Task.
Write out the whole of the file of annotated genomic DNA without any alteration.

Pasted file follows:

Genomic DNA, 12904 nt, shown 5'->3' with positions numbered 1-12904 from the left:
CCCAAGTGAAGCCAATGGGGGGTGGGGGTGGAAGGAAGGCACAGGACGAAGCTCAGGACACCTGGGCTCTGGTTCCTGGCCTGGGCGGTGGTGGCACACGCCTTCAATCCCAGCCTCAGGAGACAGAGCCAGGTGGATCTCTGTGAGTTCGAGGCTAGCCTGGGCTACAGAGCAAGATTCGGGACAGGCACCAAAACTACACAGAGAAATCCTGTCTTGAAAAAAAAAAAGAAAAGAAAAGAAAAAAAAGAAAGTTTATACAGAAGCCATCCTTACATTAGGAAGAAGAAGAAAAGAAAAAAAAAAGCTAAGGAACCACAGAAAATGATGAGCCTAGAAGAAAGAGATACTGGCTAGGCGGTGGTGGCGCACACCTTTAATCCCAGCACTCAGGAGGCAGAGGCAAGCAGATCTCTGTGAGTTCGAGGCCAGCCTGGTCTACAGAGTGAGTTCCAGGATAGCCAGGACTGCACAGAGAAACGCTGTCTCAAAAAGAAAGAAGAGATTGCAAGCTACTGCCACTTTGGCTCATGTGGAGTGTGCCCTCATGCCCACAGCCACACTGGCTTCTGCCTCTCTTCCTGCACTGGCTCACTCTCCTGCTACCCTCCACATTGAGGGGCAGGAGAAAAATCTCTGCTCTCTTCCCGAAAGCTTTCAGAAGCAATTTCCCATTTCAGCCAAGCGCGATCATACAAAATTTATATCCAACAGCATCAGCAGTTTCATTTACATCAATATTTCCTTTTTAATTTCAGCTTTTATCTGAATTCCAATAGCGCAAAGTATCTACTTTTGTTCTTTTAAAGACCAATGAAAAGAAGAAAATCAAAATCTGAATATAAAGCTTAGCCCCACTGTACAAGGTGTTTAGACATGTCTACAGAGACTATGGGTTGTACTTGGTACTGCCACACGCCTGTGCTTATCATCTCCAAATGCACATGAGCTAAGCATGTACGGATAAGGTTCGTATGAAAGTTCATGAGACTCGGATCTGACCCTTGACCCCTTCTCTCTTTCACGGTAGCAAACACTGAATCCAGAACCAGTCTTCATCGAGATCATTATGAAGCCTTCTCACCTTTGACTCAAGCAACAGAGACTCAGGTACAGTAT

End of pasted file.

Genomic DNA, 12904 nt, shown 5'->3' with positions numbered 1-12904 from the left:
CCCAAGTGAAGCCAATGGGGGGTGGGGGTGGAAGGAAGGCACAGGACGAAGCTCAGGACACCTGGGCTCTGGTTCCTGGCCTGGGCGGTGGTGGCACACGCCTTCAATCCCAGCCTCAGGAGACAGAGCCAGGTGGATCTCTGTGAGTTCGAGGCTAGCCTGGGCTACAGAGCAAGATTCGGGACAGGCACCAAAACTACACAGAGAAATCCTGTCTTGAAAAAAAAAAAGAAAAGAAAAGAAAAAAAAGAAAGTTTATACAGAAGCCATCCTTACATTAGGAAGAAGAAGAAAAGAAAAAAAAAAGCTAAGGAACCACAGAAAATGATGAGCCTAGAAGAAAGAGATACTGGCTAGGCGGTGGTGGCGCACACCTTTAATCCCAGCACTCAGGAGGCAGAGGCAAGCAGATCTCTGTGAGTTCGAGGCCAGCCTGGTCTACAGAGTGAGTTCCAGGATAGCCAGGACTGCACAGAGAAACGCTGTCTCAAAAAGAAAGAAGAGATTGCAAGCTACTGCCACTTTGGCTCATGTGGAGTGTGCCCTCATGCCCACAGCCACACTGGCTTCTGCCTCTCTTCCTGCACTGGCTCACTCTCCTGCTACCCTCCACATTGAGGGGCAGGAGAAAAATCTCTGCTCTCTTCCCGAAAGCTTTCAGAAGCAATTTCCCATTTCAGCCAAGCGCGATCATACAAAATTTATATCCAACAGCATCAGCAGTTTCATTTACATCAATATTTCCTTTTTAATTTCAGCTTTTATCTGAATTCCAATAGCGCAAAGTATCTACTTTTGTTCTTTTAAAGACCAATGAAAAGAAGAAAATCAAAATCTGAATATAAAGCTTAGCCCCACTGTACAAGGTGTTTAGACATGTCTACAGAGACTATGGGTTGTACTTGGTACTGCCACACGCCTGTGCTTATCATCTCCAAATGCACATGAGCTAAGCATGTACGGATAAGGTTCGTATGAAAGTTCATGAGACTCGGATCTGACCCTTGACCCCTTCTCTCTTTCACGGTAGCAAACACTGAATCCAGAACCAGTCTTCATCGAGATCATTATGAAGCCTTCTCACCTTTGACTCAAGCAACAGAGACTCAGGTACAGTAT